The immediate worry is that Michigan's "throwbacks" will be throwbacks in the Ohio State sense—"this stupid-looking stormtrooper outfit has nothing at all to do with whatever we claim it does"—instead of the Lions sense—"they should wear these all the time." If we were still with Nike this would not even be a question. Our throwbacks would come with futuristic lizard scales—mascot appropriate!—and they'd make the wings on the helmet wings of flame because that's rad. Adidas might actually produce a throwback that looks reasonably like what players wore in the long long ago.
As you might expect, MVictors has a list of changes since Bo's arrival. If there's a number on the helmet we're going back to at least 1968—and who wouldn't want to commemorate 1968? BONUS: Doctor Saturday pointed out on twitter that Michigan and Notre Dame were in one of their periodic snits during the 60s and never played.
*[Back in the day when I was editing everyone's Every Three Weekly stories I bought a few usage/copyediting books. My favorite was Lapsing Into A Comma, the one written by a longtime Washington Post grammar curmudgeon. One of the things that stuck is that you are not obligated to comply with the marketing department's wishes when you are trying to write understandable English sentences. Yahoo does not have an exclamation point because that's punctuation in the middle of a fricking sentence(!). E-Trade is not E*Trade because we are not multiplying trade by 2.71 etc etc etc. Adidas is Adidas, not adidas, because it is a proper noun. Do not let marketers define the acceptable limits of language because obviously.]
Dana Holgorsen, West Virginia’s new offensive coordinator and head coach in waiting, has frequently said that his entire record breaking offense can be installed “in three days.” And, now that his three days of spring practice are up, he said on day four his team will simply “start over,” and will run through this install period three or four times during the spring. Wait, what? Hasn’t Holgorsen been a part of record breaking offenses for more than a decade, including the last three (at Houston and then Oklahoma State) as head orchestrator? Doesn’t saying you can install your entire top tier Division-I men’s college football offense in three lousy days seem a little bit like, I don’t know, bullshit?
Yeah, kind of, but Chris Brown (not that Chris Brown (or that other Chris Brown inexplicably wearing a Jalen jersey)) goes on to explain that if you were going to boil down Holgorsen's philosophy in one word it would be "specialization." No one plays, or even thinks of playing, multiple positions in his offense. Receivers are X or Y or Z from the day they show up until the day they leave.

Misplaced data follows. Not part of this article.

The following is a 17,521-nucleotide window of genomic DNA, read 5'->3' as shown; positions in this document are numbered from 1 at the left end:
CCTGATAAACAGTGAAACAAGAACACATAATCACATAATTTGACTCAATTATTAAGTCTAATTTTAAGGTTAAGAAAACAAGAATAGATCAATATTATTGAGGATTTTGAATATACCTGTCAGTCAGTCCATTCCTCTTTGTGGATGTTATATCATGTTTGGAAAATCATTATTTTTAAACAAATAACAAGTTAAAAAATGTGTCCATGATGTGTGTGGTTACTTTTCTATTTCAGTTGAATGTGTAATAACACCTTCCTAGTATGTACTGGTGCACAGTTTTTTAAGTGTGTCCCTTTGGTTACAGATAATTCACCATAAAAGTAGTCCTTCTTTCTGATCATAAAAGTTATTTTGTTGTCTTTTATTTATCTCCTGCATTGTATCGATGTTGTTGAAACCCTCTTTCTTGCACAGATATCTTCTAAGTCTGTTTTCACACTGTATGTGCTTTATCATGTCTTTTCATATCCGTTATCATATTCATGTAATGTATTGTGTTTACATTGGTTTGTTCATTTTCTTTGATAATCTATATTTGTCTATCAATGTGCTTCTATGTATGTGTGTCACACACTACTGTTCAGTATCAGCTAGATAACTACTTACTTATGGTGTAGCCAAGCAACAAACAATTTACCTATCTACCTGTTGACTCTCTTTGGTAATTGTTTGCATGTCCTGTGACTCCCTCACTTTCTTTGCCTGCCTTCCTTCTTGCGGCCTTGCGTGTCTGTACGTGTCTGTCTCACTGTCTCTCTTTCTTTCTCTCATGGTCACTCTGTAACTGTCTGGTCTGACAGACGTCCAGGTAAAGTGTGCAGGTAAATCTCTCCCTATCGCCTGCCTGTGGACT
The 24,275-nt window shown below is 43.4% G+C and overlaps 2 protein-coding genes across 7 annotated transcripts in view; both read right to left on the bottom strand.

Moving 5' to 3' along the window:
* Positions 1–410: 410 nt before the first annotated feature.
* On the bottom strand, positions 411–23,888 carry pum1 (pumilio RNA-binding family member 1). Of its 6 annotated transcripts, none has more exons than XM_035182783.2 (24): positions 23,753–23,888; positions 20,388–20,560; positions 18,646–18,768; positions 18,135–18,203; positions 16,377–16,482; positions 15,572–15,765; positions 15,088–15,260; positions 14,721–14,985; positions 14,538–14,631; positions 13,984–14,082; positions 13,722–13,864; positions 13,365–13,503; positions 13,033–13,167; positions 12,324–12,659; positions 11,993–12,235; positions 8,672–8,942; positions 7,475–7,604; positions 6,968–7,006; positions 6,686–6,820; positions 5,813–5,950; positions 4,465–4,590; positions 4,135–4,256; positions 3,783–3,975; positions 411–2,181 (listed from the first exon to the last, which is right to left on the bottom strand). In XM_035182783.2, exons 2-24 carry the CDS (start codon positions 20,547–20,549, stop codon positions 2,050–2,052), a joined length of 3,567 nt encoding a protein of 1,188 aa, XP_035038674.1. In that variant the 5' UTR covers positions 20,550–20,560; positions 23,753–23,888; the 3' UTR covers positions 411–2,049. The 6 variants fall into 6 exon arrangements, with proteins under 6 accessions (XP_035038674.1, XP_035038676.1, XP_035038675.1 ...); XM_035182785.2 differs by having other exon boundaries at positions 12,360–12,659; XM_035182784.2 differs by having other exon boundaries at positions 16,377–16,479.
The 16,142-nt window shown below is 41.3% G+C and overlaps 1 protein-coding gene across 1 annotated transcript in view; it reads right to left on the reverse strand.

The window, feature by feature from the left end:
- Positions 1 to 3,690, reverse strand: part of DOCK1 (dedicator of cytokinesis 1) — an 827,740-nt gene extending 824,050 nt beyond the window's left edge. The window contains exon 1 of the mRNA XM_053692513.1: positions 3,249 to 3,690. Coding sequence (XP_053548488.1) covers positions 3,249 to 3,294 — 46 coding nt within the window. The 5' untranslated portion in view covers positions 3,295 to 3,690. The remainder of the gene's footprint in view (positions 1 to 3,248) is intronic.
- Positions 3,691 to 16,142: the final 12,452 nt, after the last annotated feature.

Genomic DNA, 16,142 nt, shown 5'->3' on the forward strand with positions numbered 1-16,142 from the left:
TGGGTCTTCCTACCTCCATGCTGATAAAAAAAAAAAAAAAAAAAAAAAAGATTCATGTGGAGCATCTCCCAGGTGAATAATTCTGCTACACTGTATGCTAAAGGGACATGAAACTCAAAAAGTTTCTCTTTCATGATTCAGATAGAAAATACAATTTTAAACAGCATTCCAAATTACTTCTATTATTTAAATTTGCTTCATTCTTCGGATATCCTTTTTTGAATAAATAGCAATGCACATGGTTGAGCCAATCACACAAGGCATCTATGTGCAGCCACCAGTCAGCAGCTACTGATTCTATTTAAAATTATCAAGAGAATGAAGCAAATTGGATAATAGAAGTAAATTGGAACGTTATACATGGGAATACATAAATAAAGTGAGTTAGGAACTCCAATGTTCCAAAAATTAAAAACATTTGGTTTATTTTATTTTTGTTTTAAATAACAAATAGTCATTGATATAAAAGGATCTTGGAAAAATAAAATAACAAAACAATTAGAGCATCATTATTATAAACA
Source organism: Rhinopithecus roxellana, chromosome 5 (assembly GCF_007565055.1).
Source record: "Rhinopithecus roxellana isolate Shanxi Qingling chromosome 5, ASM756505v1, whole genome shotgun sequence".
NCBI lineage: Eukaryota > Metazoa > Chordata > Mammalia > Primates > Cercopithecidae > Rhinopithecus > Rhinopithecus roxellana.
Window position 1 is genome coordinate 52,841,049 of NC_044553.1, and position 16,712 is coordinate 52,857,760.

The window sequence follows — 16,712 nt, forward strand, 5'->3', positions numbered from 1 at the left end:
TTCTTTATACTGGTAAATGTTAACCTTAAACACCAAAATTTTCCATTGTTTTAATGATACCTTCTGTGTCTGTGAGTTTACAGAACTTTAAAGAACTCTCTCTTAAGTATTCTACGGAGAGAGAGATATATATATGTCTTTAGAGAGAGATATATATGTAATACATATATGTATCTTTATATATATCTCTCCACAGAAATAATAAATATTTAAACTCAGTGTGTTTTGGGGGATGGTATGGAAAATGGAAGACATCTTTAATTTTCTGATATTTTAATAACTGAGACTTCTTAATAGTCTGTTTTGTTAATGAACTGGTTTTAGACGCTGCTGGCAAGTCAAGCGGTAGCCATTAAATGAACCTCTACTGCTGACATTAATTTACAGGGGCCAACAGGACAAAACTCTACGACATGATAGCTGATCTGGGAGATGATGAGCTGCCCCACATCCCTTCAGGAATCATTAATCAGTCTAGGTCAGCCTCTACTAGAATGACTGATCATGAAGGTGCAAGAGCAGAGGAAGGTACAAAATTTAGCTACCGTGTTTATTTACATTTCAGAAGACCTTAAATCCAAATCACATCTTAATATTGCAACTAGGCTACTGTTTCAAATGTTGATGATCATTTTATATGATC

This may go against "getting the ball to your playmakers," but Holgorsen argues the ball will find them anyway. Brown:
The idea is a simple one: with limited practice time and, to be honest, limited skills, kids need to focus on a few things and to get better at them — the jack of all trades is incredibly overrated. While Urban Meyer’s Florida offense thrived for a time with Tebow and his omnipositional teammate, Percy Harvin, I’d argue that this reliance on a “Percy Position” — a guy that can play most every skill position on offense — eventually does more harm than good. I’m all for getting the ball to playmakers in different ways, but I am not — and neither is Holgorsen — a fan of doing it to the detriment of repetitions and becoming a master at your given position.
Michigan did this pretty well on offense, something best exemplified by Roy Roundtree becoming the second-leading receiver in the league as a slot receiver without a ton of wiggle. Michigan also avoided the widespread position-flopping on the offensive line that was characteristic of the late Carr era when someone went down injured.
They were beyond horrible at this on defense. A quick list of players who switched positions just last year: Cam Gordon, Thomas Gordon, Marvin Robinson, Craig Roh, Renaldo Sagesse, Adam Patterson, Ryan Van Bergen, JB Fitzgerald, Jordan Kovacs, and in one sense or another every damn player. Michigan moved from a fairly straight 4-3 under with an "okie" blitz package to a 3-3-5 to a 4-2-5 nickel back to a fairly straight 4-3 under to a 3-3-5 again, except they ran everything too and went from primarily 4-3/3-4 against MSU and Iowa to a straight 3-3-5 against PSU. It was a complete disaster that eventually undermined even what looked like an offense ready to put the throttle all the way down and probably justified Rodriguez's quick firing.